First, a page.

selves to free radicals, detoxifying them. While there is nothing inherently wrong with this approach, Shi said, it might not be getting at the root of some health problems.
"Antioxidants are good scavengers of free radicals, and it's certainly wise to have plenty of them circulating in your bloodstream," he said. "The trouble is that when free radicals start attacking tissue, it happens in a tiny fraction of a second, after which they are gone. But the acrolein that these attacks release survives in our bodies much longer, for several days at least, and its toxicity is well documented."
For example, acrolein has long been known to cause cancer when its concentration in the body rises, and not much is needed to be dangerous. When a person inhales smog or tobacco smoke, for example, the fluids lining the respiratory tract show an acrolein concentration of about a millimole – not much by measuring-cup standards, but still over 1,000 times more than usual.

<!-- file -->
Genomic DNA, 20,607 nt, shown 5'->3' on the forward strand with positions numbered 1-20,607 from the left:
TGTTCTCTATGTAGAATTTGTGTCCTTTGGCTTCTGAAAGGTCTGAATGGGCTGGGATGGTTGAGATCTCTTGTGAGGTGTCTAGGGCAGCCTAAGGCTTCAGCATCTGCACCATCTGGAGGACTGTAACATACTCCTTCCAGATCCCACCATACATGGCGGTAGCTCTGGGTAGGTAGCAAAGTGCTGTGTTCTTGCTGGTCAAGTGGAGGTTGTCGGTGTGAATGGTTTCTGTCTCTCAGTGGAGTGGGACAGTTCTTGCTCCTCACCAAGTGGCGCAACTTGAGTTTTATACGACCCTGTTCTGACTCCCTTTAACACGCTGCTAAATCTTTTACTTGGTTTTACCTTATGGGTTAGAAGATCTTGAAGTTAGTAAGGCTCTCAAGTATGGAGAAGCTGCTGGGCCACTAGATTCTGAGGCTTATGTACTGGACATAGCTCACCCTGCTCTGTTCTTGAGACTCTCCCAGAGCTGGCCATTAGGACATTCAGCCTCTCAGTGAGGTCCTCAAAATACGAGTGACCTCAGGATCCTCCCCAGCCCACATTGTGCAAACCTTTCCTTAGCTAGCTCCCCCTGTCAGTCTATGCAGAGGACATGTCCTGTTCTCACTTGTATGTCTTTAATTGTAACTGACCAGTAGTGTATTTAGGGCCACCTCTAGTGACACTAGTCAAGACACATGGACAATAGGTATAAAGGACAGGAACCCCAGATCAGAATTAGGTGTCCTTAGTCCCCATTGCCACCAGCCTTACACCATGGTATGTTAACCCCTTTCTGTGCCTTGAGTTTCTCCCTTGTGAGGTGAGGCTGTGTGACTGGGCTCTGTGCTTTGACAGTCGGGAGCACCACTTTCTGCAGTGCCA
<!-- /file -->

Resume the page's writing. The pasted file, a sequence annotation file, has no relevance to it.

"If you took a single grain of salt from a shaker and dissolved it in a liter jug, the water wouldn’t taste very salty," Shi said. "But even that would be more than a millimole, and that's much more acrolein than the body can handle at once."
Because a high concentration of acrolein also has been linked to neurodegenerative conditions such as Parkinson's, Huntington's and Alzheimer's diseases – all of which progress slowly and resist treatment – Shi's team decided to see if the chemical was present in another slow-developing, seemingly untreatable condition: the degeneration of the spinal cord after initial traumatic injury.
"Unlike most other parts of the body, spinal cord tissue does not heal after injury," Shi said. "After the initial shock, it actually gets worse. Science has long been aware that some chemicals the damaged cells release are part of the problem, but no one has ever been sure which chemicals are responsible."
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